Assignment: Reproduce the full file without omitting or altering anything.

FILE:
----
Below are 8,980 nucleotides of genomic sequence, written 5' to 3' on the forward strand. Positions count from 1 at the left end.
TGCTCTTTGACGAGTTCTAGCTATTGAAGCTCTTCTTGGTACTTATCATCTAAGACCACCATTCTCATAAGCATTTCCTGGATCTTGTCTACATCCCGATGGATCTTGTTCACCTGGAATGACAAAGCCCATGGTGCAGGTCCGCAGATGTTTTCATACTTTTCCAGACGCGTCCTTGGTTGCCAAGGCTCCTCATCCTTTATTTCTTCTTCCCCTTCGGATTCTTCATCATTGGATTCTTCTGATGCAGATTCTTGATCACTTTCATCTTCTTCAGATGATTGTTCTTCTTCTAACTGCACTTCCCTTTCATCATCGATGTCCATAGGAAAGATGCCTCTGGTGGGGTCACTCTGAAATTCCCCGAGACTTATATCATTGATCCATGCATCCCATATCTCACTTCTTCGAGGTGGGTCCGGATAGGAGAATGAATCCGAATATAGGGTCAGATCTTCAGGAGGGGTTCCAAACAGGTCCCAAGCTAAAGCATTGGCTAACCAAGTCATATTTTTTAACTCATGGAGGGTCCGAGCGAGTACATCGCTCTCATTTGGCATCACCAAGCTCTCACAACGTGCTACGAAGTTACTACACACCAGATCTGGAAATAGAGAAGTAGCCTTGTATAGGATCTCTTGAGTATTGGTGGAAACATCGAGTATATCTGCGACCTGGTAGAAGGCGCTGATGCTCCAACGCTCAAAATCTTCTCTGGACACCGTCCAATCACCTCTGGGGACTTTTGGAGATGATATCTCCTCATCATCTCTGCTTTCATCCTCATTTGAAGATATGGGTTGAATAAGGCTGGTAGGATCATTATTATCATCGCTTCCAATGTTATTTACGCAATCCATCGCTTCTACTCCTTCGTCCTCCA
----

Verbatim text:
Below are 8,980 nucleotides of genomic sequence, written 5' to 3' on the forward strand. Positions count from 1 at the left end.
TGCTCTTTGACGAGTTCTAGCTATTGAAGCTCTTCTTGGTACTTATCATCTAAGACCACCATTCTCATAAGCATTTCCTGGATCTTGTCTACATCCCGATGGATCTTGTTCACCTGGAATGACAAAGCCCATGGTGCAGGTCCGCAGATGTTTTCATACTTTTCCAGACGCGTCCTTGGTTGCCAAGGCTCCTCATCCTTTATTTCTTCTTCCCCTTCGGATTCTTCATCATTGGATTCTTCTGATGCAGATTCTTGATCACTTTCATCTTCTTCAGATGATTGTTCTTCTTCTAACTGCACTTCCCTTTCATCATCGATGTCCATAGGAAAGATGCCTCTGGTGGGGTCACTCTGAAATTCCCCGAGACTTATATCATTGATCCATGCATCCCATATCTCACTTCTTCGAGGTGGGTCCGGATAGGAGAATGAATCCGAATATAGGGTCAGATCTTCAGGAGGGGTTCCAAACAGGTCCCAAGCTAAAGCATTGGCTAACCAAGTCATATTTTTTAACTCATGGAGGGTCCGAGCGAGTACATCGCTCTCATTTGGCATCACCAAGCTCTCACAACGTGCTACGAAGTTACTACACACCAGATCTGGAAATAGAGAAGTAGCCTTGTATAGGATCTCTTGAGTATTGGTGGAAACATCGAGTATATCTGCGACCTGGTAGAAGGCGCTGATGCTCCAACGCTCAAAATCTTCTCTGGACACCGTCCAATCACCTCTGGGGACTTTTGGAGATGATATCTCCTCATCATCTCTGCTTTCATCCTCATTTGAAGATATGGGTTGAATAAGGCTGGTAGGATCATTATTATCATCGCTTCCAATGTTATTTACGCAATCCATCGCTTCTACTCCTTCGTCCTCCA